On a child’s scale
CSPE (Centro Studi Progettazione Edilizia)
Advanced technology and environmental compatibility are integrated in the project for the new Meyer paediatric centre in Florence, establishing synergies that aim to transform strict environmental constraints into design themes promoting dialogue between the built environment and nature.
The morphology of the Careggi hill prompted the initial idea for the project, which adopts a partially underground solution in order blend into the landscape and preserve the site’s existing historic park, old villa and a hill of outstanding natural beauty.
The old villa has been renovated to offer support services, while the hospital functions are concentrated in the new building.
The first two floors are located partially underground and only the third lies completely above ground. Furthermore, the three floors are tapered and staggered to create projections with large planted terraces surmounted by a roof garden.
A large three-volume greenhouse-style hall serves as the hub of communications. It is a structure built with laminar wood and glass load-bearing elements that uses photovoltaic panels with the dual function of producing electrical energy (25 kilowatt) and serving as a filter for natural light.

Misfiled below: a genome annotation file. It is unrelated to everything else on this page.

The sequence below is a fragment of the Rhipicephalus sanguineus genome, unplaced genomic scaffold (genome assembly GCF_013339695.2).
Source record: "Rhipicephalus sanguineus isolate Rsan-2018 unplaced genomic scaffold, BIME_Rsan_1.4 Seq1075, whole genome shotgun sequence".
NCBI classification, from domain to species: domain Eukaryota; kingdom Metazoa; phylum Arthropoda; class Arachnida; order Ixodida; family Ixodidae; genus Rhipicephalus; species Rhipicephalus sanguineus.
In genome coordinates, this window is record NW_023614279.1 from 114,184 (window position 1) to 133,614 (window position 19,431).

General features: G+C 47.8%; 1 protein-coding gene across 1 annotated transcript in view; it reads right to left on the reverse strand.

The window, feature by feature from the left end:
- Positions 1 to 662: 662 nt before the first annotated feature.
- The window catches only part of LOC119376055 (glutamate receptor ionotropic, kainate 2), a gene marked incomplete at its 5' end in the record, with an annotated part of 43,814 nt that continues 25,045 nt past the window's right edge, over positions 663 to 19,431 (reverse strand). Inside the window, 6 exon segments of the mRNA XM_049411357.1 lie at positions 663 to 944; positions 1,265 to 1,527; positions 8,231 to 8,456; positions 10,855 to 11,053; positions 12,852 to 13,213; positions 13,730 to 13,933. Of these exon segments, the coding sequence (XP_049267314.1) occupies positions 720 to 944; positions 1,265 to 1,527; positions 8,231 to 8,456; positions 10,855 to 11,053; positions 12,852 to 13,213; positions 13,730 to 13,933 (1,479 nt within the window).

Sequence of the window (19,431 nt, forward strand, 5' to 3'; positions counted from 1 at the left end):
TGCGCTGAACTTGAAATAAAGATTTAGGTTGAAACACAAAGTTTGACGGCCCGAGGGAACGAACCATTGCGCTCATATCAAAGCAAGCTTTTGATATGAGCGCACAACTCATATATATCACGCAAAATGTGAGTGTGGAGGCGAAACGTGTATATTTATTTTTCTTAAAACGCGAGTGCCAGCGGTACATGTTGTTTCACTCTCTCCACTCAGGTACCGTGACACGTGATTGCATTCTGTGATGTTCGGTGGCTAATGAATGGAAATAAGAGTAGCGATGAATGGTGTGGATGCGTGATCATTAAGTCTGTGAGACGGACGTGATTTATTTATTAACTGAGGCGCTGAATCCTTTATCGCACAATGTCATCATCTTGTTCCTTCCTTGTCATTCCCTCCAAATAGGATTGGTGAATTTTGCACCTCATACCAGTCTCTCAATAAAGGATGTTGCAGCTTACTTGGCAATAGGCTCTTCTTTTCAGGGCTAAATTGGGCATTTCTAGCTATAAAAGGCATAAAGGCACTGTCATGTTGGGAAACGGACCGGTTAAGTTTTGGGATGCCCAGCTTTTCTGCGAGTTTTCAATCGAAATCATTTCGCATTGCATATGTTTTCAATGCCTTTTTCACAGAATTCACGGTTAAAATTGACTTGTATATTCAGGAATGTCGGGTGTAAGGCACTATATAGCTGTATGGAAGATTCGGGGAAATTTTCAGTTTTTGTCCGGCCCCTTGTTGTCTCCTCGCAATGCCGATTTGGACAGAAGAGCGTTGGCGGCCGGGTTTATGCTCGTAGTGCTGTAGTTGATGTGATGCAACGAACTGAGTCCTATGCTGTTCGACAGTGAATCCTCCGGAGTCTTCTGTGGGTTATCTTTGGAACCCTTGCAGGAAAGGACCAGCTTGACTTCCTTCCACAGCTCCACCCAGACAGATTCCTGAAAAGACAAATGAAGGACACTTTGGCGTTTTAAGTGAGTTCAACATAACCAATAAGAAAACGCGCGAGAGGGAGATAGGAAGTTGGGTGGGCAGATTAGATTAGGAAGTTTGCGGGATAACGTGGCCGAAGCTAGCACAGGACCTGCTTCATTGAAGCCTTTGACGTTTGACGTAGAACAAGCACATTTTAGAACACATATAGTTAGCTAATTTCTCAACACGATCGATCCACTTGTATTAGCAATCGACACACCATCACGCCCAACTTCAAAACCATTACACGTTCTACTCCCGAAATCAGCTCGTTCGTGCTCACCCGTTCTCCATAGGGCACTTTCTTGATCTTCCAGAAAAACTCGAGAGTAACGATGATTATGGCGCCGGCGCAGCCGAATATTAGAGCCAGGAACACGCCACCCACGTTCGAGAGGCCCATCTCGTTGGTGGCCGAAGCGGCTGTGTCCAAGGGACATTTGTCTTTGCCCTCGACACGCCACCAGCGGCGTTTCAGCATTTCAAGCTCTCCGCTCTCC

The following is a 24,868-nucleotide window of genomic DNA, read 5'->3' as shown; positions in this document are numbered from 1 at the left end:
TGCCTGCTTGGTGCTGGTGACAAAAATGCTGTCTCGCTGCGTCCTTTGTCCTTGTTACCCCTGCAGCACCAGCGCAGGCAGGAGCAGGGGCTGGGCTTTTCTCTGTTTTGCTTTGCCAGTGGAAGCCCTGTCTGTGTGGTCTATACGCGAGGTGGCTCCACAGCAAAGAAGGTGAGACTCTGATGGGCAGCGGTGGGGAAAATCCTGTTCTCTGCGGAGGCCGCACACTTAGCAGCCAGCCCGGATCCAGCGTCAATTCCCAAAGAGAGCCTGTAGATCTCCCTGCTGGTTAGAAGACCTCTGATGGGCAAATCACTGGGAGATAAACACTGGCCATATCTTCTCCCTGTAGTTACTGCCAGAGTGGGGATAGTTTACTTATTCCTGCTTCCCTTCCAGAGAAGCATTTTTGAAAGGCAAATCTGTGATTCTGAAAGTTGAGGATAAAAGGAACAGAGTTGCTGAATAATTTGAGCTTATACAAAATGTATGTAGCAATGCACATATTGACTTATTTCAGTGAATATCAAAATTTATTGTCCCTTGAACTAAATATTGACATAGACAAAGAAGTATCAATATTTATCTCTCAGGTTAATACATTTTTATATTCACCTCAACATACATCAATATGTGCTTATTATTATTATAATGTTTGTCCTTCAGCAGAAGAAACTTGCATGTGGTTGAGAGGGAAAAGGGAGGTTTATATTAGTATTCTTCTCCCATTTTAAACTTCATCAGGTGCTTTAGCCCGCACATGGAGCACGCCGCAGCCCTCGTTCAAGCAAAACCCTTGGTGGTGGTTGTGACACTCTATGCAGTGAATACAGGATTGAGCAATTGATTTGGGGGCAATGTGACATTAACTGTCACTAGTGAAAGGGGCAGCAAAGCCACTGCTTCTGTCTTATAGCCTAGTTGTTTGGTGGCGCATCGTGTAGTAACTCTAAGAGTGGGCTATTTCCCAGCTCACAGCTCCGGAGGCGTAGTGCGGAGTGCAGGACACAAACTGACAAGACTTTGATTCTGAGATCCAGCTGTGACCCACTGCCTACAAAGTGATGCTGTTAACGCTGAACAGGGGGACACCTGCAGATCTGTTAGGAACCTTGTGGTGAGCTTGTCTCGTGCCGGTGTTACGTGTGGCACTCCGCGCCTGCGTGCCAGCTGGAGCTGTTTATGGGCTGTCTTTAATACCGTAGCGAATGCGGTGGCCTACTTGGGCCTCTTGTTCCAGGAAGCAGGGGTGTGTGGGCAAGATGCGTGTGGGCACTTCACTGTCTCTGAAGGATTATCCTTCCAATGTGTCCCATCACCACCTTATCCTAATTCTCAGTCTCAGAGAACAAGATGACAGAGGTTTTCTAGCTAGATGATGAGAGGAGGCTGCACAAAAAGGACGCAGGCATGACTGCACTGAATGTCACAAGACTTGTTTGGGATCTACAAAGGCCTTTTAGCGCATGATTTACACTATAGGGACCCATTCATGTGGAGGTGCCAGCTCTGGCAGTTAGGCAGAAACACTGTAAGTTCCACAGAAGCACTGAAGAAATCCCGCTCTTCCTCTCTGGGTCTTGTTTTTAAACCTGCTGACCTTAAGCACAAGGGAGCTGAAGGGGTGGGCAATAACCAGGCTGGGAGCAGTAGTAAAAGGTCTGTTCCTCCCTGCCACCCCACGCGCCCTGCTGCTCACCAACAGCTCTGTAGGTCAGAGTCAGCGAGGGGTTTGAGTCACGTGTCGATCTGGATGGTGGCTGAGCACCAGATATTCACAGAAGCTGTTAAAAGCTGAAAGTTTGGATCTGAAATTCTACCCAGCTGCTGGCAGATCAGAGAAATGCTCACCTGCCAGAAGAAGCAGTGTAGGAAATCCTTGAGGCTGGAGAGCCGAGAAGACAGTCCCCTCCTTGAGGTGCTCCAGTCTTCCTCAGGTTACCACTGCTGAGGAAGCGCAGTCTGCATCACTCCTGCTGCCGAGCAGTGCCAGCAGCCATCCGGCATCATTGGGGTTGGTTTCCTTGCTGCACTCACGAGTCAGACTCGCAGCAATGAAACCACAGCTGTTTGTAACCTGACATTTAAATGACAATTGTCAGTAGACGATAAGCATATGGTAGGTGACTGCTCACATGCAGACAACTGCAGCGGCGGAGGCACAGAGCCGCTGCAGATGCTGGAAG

The bulk of the building is recessed into the hillside. This solution solves the problem of integrating with the environment and has the added advantages of a sustainable approach. The compact volume offers natural insulation, complemented by the technological solution of green roofs that create a damped internal microclimate and transform the monolithic block into a form of green architecture with an image of domestic familiarity.
The entire hospital complex was designed and built to a new environmental concept, capable of combining energy saving with reduction of atmospheric CO2 emissions. Both in the original building, Villa Ognissanti, and in the new structure set into the hillside, an array of solutions were adopted to reduce energy consumption, optimise ventilation, protect against overheating in the summer, reduce the use of air conditioning and make best use of natural light.
The choice of materials also reflects the project’s sustainable approach. The pre-oxidised copper tones are well suited to the colours of the surrounding landscape and the depth of the terracing strips allows the internal space to be used to hide the utilities. These projections also serve to house the patients’ rooms, which benefit from a protected external area and screened light that never strikes the windows directly.
The interior spaces use simple and non-toxic materials including Vogue ceramic tiles. Especially in the bathrooms, their extensive use of colour helps to create a physical and psychological space that reinvents the concept of hospital, moving away from strictly functionalist criteria in favour of new parameters dictated by child psychology.